THE BBC'S PLANET EARTH is one of the most amazing documentary programs ever recorded, featuring nature footage the likes of which has literally never been seen before. Disney's Earth—the first movie released under the Disneynature label—is a highlights reel culled from the BBC show, edited for maximum adorableness. (Baby polar bears! Baby elephants! Baby duckies! Etc.) And while it's hard to believe that anything to which the phrase "maximum adorableness" can be applied could possibly go awry, Earth manages.

Earth begins in the Arctic at the end of winter, as two polar bear cubs emerge from their den for the first time. As the little cubs slip and slide toward their mother (adorable!), narrator James Earl Jones hints at the ridiculous things to come over the next 90 minutes, rumbling, "Milk is the breakfast of choice here. In fact, it's the ONLY choice!" Earth skips around the globe, checking in on baby animals worldwide while adhering to a structure that seems to be based loosely on changing seasons and global water flow. (I think.) The clumsy editing and folksy narration anthropomorphize the animals, while also making it impossible for any coherent narrative to take form—making the film surprisingly tedious. And let's not even get into the criminally melodramatic score, which occasionally achieves the impossible: overpowering the undeniably beautiful nature footage.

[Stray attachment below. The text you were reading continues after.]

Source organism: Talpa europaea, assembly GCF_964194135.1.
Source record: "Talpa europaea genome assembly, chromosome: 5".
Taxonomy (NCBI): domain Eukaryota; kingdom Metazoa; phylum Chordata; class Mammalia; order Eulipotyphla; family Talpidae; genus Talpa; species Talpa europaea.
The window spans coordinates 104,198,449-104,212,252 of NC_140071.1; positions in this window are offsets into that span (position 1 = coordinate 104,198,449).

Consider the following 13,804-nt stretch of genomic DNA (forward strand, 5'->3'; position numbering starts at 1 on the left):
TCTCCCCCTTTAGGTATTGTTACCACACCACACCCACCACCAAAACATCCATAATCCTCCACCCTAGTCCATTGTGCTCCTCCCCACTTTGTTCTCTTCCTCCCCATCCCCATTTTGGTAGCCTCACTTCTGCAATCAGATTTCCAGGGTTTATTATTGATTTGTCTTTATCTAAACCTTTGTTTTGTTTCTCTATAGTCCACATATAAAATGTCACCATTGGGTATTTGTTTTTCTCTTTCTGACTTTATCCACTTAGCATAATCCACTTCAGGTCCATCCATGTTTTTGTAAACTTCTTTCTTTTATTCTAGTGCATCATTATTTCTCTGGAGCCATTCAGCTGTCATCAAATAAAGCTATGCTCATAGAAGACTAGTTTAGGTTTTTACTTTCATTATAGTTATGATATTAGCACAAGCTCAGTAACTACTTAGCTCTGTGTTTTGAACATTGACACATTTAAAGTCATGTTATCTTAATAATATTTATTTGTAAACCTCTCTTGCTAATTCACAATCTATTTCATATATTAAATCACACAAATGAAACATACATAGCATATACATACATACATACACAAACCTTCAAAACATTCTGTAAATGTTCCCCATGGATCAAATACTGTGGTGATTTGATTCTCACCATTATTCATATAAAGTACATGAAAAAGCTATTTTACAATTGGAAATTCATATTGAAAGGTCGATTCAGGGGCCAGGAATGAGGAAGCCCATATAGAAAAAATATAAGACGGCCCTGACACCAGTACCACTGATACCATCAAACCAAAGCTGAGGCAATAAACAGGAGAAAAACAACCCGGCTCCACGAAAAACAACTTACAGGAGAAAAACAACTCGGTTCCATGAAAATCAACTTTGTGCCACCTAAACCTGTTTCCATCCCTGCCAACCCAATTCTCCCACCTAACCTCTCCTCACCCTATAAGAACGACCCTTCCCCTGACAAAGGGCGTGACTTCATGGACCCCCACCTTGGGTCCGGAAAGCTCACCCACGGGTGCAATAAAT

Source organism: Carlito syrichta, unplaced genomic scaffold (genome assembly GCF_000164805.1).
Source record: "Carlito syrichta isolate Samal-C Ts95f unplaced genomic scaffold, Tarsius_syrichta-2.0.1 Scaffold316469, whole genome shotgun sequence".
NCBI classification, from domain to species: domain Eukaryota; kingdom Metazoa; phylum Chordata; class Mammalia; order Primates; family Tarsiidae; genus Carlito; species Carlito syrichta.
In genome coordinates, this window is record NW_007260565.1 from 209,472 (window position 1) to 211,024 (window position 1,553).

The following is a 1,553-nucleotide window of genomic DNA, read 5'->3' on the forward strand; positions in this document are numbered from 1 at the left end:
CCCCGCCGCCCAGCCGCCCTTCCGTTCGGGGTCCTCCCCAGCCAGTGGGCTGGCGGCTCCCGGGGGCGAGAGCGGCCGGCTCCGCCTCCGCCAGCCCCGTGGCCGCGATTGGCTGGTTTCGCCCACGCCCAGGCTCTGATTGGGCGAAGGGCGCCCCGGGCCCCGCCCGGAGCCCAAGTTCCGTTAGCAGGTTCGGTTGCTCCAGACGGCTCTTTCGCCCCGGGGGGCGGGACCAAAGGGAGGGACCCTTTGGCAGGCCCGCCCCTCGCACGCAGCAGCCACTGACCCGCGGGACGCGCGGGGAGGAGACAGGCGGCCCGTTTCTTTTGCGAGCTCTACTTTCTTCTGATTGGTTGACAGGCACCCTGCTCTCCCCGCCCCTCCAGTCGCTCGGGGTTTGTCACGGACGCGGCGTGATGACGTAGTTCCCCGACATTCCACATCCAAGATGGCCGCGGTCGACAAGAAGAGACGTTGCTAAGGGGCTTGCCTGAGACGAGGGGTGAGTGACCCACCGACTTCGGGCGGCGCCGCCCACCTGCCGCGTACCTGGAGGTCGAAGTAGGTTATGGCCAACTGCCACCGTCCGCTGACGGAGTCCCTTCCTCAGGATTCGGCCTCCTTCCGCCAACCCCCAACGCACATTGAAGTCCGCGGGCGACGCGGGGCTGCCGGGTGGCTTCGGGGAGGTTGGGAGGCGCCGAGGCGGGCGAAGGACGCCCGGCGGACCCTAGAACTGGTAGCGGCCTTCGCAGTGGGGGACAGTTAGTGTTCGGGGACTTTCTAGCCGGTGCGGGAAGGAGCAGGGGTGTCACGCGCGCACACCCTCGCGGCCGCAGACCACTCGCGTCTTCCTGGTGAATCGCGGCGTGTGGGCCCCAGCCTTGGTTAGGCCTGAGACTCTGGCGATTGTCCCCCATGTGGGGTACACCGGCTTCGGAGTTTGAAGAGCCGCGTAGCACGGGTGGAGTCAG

The most dismaying thing about Earth, though, is its complete unwillingness to engage with the topic of global warming. Sure, they'll show some pretty gnarly footage of a cheetah taking down a gazelle—slowed to resemble a near-erotic embrace—but God forbid they mention that the reason Daddy Polar Bear can't find any solid ice to stand on might have something to do with global freaking warming. Instead, James Earl Jones treats us to a deceptively benign explanation: "Each year as our planet warms," polar ice becomes thinner. It's a disappointing copout—and what do you know? The same thing can be said about Earth.